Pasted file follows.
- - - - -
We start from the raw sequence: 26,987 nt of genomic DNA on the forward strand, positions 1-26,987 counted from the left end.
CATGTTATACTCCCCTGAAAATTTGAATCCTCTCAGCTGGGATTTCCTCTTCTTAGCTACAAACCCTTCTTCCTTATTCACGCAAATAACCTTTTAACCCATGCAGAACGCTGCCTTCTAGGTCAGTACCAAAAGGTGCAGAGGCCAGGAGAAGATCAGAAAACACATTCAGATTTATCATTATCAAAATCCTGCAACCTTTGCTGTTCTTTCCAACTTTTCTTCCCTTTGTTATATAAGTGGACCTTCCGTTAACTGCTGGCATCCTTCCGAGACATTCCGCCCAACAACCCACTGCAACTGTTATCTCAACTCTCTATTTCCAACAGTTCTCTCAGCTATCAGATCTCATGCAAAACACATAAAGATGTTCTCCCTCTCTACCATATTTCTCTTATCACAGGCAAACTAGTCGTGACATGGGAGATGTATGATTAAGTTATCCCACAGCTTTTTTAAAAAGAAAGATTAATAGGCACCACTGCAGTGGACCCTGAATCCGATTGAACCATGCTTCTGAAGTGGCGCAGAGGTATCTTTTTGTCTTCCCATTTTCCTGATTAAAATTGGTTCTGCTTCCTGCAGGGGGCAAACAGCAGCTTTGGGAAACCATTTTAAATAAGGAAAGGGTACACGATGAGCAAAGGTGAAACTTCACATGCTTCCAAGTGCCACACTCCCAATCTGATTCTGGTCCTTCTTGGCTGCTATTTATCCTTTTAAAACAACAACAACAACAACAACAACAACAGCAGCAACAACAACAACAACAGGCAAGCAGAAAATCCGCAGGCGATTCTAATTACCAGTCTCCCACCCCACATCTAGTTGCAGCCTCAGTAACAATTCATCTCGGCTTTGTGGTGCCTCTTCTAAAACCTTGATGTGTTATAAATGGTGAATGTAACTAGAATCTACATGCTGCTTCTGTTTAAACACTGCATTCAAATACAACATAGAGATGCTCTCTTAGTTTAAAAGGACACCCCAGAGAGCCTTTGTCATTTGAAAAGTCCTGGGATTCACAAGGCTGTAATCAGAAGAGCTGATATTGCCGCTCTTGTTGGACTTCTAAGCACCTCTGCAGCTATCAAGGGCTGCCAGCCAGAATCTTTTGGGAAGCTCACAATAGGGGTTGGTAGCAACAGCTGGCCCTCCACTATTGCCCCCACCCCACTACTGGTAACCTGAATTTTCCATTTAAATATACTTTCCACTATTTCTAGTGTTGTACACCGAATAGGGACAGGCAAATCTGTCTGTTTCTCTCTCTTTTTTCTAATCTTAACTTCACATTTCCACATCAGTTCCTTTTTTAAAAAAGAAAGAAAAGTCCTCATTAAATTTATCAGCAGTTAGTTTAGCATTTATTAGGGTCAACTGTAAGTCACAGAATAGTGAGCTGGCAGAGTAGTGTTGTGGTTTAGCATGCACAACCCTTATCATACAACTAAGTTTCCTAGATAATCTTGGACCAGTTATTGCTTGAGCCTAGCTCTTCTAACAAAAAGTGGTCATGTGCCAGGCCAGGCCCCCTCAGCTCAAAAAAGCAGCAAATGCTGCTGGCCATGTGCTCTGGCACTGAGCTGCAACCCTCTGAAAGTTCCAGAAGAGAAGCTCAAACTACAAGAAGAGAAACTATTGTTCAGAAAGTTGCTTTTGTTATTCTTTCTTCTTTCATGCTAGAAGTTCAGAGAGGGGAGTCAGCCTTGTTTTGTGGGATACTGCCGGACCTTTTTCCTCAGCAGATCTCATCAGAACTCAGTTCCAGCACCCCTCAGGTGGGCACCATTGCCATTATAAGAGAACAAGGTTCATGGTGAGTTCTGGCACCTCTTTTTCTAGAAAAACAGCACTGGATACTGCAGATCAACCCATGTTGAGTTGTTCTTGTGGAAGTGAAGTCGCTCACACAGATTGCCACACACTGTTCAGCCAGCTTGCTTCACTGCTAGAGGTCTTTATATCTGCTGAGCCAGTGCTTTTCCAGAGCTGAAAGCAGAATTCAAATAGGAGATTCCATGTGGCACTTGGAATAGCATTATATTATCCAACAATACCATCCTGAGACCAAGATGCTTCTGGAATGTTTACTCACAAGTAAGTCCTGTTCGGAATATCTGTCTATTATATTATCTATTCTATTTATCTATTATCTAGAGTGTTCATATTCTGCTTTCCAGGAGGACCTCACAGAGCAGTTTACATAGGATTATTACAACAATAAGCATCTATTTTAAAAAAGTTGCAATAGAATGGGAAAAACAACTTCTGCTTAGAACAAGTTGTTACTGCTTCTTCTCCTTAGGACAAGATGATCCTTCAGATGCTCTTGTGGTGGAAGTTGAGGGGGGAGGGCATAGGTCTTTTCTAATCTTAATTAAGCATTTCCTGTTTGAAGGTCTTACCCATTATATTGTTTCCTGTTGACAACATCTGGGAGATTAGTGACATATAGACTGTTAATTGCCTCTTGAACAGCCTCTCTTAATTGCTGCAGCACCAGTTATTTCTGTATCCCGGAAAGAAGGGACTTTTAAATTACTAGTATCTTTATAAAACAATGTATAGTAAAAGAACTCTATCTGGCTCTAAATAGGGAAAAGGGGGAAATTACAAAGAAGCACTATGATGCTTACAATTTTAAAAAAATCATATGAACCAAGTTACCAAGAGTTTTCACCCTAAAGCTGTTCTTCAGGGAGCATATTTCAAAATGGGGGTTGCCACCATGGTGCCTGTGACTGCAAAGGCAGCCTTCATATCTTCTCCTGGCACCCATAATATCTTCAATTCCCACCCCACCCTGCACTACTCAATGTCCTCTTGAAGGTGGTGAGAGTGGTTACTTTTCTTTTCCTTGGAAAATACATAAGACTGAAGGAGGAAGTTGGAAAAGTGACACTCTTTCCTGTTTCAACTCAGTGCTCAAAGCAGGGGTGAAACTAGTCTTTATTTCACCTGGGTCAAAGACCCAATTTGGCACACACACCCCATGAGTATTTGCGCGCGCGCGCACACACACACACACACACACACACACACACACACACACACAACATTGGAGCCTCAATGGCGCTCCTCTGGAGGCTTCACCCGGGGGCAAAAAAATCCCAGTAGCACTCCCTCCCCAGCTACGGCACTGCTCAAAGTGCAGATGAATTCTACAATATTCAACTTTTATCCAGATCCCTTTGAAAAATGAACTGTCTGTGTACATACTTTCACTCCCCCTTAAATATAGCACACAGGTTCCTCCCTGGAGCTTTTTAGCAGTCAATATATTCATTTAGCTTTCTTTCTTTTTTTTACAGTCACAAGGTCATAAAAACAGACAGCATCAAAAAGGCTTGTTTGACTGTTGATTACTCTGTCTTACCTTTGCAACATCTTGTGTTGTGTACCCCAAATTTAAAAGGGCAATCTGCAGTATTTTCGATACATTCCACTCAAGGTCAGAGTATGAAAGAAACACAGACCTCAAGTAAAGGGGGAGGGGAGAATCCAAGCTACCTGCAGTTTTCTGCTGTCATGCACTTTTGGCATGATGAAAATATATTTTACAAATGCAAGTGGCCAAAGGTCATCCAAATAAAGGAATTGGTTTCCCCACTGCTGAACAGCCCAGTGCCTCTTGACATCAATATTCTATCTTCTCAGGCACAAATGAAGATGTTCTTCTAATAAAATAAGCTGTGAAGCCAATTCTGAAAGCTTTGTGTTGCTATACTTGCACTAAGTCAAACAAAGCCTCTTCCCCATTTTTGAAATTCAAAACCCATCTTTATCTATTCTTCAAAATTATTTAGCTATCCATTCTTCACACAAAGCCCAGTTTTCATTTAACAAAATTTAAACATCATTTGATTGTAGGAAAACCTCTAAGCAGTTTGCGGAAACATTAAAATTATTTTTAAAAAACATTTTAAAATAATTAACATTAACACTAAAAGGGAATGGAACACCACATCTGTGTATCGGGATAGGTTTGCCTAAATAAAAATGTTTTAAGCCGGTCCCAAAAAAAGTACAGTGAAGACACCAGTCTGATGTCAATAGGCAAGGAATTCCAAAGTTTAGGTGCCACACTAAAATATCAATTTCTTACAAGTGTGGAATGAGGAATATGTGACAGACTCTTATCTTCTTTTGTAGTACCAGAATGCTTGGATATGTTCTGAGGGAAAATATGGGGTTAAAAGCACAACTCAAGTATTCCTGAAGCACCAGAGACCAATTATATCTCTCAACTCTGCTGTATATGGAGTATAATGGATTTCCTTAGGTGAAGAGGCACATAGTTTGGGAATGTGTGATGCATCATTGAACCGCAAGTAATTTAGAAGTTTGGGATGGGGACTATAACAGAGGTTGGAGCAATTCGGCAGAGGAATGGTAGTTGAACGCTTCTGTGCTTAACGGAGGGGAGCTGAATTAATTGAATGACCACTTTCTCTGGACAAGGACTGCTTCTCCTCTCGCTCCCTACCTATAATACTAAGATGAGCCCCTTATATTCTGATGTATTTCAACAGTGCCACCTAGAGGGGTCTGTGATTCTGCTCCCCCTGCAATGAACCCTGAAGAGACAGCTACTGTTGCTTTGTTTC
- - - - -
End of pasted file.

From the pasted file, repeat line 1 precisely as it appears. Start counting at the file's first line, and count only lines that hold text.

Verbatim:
We start from the raw sequence: 26,987 nt of genomic DNA on the forward strand, positions 1-26,987 counted from the left end.